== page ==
Gov. Holcomb Signs Bill to Continue Effort for East Chicago's Lead-Contaminated Areas
EAST CHICAGO, Ind. -- Back in February, Governor Holcomb issued an executive order declaring a 30-day state of disaster emergency for the 322-acre Calumet neighborhood in East Chicago.
The neighborhood was built on the site of a U.S.S. Lead smelting plant, and after decades of industrial activity, it caused lead and arsenic to leech into the soil and, eventually, into the buildings and homes built where the plant once stood. In fact, the lead and arsenic in its soil was 200 times the legal limit. It was listed on the National Priorities List of the worst contaminated sites in the country in 2009.
In September 2016, the EPA announced plans to start cleaning up and decontaminating the polluted area of East Chicago. Local and federal agencies began moving residents out of the neighborhood last year.
Yesterday, Governor Holcomb, U.S. Senator Joe Donnelly and U.S. Senator Todd Young joined Federal Environmental Protection Agency (EPA) Administrator Scott Pruitt along with East Chicago Mayor Anthony Copeland, and East Chicago officials and community leaders at the East Chicago Superfund Site.
Holcomb had this to say regarding his visit to the site:
"The impacts of lead contamination in East Chicago have made clear some of the most pressing systemic challenges these families face. The situation demands an unprecedented level of cooperation among state, local and federal stakeholders. That is pretty easy to articulate, but it’s difficult to achieve."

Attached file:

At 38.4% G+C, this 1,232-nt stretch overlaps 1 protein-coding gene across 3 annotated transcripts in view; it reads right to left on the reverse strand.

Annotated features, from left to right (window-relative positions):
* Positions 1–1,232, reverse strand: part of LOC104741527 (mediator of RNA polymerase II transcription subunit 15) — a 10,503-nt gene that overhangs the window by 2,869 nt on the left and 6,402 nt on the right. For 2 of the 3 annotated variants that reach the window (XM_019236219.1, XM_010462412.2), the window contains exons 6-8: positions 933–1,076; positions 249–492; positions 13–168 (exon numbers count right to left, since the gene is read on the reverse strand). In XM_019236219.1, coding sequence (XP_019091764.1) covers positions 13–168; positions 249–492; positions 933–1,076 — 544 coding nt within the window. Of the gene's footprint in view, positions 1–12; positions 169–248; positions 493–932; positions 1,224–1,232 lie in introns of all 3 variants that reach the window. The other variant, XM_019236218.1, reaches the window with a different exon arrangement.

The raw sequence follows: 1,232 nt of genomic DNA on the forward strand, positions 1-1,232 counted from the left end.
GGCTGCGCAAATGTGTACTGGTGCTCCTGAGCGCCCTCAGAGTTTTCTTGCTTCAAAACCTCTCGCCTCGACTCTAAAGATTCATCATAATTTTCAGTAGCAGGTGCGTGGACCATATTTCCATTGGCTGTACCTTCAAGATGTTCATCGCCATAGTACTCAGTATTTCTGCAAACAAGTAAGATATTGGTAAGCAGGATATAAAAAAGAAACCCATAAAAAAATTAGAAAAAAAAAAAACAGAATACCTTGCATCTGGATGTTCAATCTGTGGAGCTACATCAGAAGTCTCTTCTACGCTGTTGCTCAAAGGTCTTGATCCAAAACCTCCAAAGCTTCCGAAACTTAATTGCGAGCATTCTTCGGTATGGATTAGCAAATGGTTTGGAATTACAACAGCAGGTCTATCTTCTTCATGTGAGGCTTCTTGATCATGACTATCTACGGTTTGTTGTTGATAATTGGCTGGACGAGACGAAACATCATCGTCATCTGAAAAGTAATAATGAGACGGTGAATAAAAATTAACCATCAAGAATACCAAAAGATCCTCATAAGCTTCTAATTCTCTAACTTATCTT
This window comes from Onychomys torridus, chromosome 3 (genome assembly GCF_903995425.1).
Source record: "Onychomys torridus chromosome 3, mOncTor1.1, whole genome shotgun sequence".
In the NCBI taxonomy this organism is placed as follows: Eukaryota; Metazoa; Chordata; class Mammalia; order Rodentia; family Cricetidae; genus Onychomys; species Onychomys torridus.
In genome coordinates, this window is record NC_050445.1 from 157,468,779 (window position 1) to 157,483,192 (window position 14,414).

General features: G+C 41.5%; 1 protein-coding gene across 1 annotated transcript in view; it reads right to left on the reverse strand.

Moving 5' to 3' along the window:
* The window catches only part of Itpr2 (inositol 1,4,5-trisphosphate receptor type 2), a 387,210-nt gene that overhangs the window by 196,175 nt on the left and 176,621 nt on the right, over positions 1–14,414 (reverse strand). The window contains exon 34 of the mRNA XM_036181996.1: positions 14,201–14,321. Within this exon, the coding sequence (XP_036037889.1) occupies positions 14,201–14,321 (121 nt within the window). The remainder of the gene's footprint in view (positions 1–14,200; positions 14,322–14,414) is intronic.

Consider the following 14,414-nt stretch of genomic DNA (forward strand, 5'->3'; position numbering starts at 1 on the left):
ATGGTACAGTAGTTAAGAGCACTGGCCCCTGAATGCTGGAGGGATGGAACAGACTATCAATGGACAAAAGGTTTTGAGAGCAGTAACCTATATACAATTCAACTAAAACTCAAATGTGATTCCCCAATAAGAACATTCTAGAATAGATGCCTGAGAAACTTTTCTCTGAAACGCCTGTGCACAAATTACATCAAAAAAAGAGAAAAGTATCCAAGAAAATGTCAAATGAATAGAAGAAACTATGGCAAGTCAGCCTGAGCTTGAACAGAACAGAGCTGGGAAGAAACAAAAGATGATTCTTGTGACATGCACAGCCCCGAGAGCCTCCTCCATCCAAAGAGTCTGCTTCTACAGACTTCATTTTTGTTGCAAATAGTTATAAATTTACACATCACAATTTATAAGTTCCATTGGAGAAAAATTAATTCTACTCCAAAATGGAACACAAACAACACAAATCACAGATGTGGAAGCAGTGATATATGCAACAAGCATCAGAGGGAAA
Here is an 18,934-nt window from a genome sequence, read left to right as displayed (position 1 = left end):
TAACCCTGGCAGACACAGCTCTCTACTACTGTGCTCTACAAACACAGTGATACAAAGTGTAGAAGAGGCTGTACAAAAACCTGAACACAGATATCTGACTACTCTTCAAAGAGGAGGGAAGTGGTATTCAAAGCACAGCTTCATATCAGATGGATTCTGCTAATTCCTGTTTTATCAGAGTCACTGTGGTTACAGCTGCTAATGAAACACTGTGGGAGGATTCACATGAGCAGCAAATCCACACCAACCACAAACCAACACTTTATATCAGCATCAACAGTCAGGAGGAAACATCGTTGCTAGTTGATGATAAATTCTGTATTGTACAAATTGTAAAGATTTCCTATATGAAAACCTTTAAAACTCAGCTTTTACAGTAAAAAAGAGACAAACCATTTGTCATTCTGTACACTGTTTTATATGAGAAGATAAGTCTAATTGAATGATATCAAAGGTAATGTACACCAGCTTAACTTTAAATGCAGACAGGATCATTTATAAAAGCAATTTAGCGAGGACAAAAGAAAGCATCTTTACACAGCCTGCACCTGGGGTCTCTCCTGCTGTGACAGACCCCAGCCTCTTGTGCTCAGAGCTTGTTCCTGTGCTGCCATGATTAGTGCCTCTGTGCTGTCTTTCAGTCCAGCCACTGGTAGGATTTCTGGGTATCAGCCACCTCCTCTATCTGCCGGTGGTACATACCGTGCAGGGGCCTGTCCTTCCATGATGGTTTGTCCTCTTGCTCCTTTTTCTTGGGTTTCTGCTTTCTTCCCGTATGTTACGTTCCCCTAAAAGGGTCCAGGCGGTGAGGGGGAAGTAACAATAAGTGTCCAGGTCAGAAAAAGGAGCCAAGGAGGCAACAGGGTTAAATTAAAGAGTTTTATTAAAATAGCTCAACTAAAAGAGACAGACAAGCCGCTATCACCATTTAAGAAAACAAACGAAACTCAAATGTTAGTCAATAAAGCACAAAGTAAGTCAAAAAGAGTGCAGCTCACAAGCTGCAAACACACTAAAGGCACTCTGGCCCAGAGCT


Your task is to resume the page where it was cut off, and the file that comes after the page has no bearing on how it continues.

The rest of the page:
Holcomb added that at this point, the collaborative efforts with the EPA have been working.
"We’re not going to leave until we get the job done, and then we’ll be here a little longer—because this is about the residents."
Last month, it was announced that the EPA would resume cleanup at the site, and on Thursday, Holcomb signed HEA 1344 which reaffirms and continues the state’s efforts to assist East Chicago families who were negatively affected by lead contamination.
The bill designates contaminated neighborhoods as “areas of special concern” and directs state agencies to continue working with local and federal partners to relocate residents and remove or remediate contaminated soil in the area:
· Encourages the Indiana Department of Environmental Management (IDEM) to assist the EPA in sampling, excavating and removing contaminated soil
· Requires the Indiana Housing and Community Development Authority (IHCDA) to provide assistance to U.S. Department of Housing and Urban Development (HUD) for resident relocation
· Requires the state to collect from the EPA reasonable costs incurred by state agencies in providing assistance
· Requires IDEM to conduct water testing to determine if East Chicago is in compliance with national drinking water standards
(Photo by Joshua Lott/Getty Images)